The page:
• Image Image
  • Book Type Poetry
  • by Brandon Som
  • Date Published March 2014
  • ISBN-13 978-1-937658-18-2
  • Format Paperback
  • Pages 104pp
  • Price $15.95
  • Review by Ryo Yamaguchi
The Tribute Horse, Brandon Som’s debut full collection, is a surprising title once you wade into the first few pages of this beautiful mediation on migration, cultural memory, and the great mitigating force of both, language. The title image is almost like a piece of statuary, a trophy or memorial object, and to be sure, this collection does feel like a tribute, but it spends far more time at sea and among the heights of birdsong and other utterances than would seem to warrant that powerfully terrestrial and corporeal image of the horse.
  • Image Image
  • Book Type Poetry
  • by Julia Cohen
  • Date Published July 2010
  • ISBN-13 978-0-9826364-2-8
  • Format Paperback
  • Pages 63pp
  • Price $14.00
  • Review by Sima Rabinowitz
The opening lines of Triggermoon Triggermoon establish immediately Cohen’s primary preoccupations. This is a poetry that concerns itself above all else with the relationship between self (as body, as moral agent in the world, as emotional intelligence, as individual in relationship to others) and the objects and physical constructs of daily life. The first poem, “There Was a Bridge of Tattered Rugs,” begins:
  • Subtitle From the first 20 years of Creative Nonfiction Magazine
  • Image Image
  • Book Type Nonfiction Edited
  • by Lee Gutkind and Hattie Fletcher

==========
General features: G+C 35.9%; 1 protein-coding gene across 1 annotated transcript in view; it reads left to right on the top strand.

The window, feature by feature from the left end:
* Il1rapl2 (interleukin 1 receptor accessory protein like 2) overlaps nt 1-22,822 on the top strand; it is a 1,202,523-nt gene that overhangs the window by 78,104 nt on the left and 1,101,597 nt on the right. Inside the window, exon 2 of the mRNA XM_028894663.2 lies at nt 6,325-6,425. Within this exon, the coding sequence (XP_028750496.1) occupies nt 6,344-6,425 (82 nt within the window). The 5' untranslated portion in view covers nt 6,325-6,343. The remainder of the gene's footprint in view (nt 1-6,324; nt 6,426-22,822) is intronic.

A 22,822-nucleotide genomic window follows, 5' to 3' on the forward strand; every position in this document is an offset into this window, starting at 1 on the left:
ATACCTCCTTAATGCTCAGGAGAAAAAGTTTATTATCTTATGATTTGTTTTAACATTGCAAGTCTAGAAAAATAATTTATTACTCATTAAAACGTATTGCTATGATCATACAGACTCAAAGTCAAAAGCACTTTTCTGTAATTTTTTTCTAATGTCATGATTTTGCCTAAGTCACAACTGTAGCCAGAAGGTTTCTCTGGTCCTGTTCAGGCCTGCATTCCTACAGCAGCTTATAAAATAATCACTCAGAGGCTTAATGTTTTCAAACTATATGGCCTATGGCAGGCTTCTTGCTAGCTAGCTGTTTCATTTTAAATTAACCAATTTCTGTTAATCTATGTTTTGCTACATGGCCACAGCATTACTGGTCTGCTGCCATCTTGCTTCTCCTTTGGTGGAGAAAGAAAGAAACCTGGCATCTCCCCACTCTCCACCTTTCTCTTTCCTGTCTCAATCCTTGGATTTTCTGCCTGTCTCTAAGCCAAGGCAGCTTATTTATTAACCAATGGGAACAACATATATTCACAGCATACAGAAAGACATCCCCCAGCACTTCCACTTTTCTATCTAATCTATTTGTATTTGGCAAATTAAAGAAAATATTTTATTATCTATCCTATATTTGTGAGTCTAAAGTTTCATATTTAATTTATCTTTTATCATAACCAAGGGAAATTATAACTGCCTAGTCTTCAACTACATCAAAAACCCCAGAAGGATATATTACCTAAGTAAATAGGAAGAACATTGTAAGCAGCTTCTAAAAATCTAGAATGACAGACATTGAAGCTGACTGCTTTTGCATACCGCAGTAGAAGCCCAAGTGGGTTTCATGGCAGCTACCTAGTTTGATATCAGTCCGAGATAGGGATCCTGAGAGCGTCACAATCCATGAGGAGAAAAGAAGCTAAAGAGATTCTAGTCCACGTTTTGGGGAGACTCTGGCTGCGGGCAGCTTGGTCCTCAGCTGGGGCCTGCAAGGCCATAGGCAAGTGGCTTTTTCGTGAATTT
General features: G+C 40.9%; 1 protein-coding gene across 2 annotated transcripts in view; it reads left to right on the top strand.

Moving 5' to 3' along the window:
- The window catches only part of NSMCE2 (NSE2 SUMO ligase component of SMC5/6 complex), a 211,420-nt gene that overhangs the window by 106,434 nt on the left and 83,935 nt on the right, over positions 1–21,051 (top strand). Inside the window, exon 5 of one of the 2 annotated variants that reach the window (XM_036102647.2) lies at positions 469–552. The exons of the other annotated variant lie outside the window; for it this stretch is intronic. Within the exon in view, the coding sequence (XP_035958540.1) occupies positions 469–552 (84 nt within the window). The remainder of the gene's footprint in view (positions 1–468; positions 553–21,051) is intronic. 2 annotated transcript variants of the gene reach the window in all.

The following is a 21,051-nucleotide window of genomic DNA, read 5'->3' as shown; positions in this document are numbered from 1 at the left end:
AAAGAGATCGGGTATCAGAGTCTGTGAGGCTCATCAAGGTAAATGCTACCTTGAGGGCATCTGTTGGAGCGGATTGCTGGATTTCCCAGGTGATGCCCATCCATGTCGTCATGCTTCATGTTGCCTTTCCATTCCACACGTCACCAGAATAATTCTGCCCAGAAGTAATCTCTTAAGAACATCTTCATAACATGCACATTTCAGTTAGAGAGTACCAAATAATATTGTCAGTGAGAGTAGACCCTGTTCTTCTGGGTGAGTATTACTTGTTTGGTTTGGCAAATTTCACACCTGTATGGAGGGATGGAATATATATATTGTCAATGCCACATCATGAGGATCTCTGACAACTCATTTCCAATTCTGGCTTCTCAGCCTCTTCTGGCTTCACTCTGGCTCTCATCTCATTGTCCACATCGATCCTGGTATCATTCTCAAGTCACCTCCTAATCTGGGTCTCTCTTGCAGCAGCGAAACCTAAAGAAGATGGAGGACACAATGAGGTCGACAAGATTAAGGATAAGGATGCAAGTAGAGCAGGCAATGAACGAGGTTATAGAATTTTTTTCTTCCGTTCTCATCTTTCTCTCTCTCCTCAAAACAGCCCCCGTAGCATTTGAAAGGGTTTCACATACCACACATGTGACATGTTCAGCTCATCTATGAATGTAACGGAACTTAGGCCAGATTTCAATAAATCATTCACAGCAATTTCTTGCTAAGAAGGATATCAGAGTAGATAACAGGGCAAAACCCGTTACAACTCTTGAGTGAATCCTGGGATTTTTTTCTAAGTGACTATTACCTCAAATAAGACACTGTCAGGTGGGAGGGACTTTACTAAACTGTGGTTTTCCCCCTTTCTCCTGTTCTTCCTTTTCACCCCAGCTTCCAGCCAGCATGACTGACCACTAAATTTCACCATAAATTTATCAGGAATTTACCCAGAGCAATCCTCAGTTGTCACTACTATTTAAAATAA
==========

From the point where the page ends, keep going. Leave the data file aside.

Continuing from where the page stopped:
• Date Published August 2014
  • ISBN-13 978-1-9371631-6-7
  • Format Paperback
  • Pages 320pp
  • Price $15.95
  • Review by Jason Hess
The twenty-two selections in this nonfiction collection are culled from twenty years of Creative Nonfiction Magazine. I was worried it would inevitably suffer from aesthetic myopia. But the selections are eclectic enough to avoid this. I learned about the history of sign language, the particulars of Finnish baseball, and about the difficulties and rewards of teaching a university course on the philosophy of death. This whirlwind collection features an exceptionally talented stable of writers, all of whom are present as characters in their essays.
  • Image Image
  • Book Type Poetry
  • by Ann Scowcroft
  • Date Published March 2011
  • ISBN-13 978-1-926829-67-8
  • Format Paperback
  • Pages 104pp
  • Price $19.00
  • Review by Alyse Bensel
Ann Scowcroft’s debut collection overlays simple language with the depth and complexity of family relationships. Centered in interactions with family and close friends, Scowcroft captures a sense of regret in presenting broken and austere images of the home. The Truth of Houses demonstrates how a poet can explore how relationships continuously change throughout the course of a life, providing rich and multifaceted people that populate its pages.
  • Image Image
  • Book Type Fiction
  • by Mark Brazaitis
  • Date Published January 2015
  • ISBN-13 978-1-938769-03-0
  • Format Paperback
  • Pages 180pp
  • Price $17.95
  • Review by Rhonda Browning White
“Katherine’s son was about to wrestle a blind boy. . . .” So begins “The Blind Wrestler,” the first short story in Mark Brazaitis’s collection Truth Poker.­ Surprising, intriguing, declarative sentences like this sink teeth into you and don’t let go, until you’ve reached each story’s satisfying ending. In “The Blind Wrestler,” Katherine has an affair with her son’s high-school-wrestling opponent. She regularly meets the handsome young man in a vacant house, “a den of mild iniquity,” where she confronts not only the loneliness in her marriage to a man eighteen years her senior, but also the way she blindly trudges through motherhood toward old age, without enjoying the journey or considering her destination.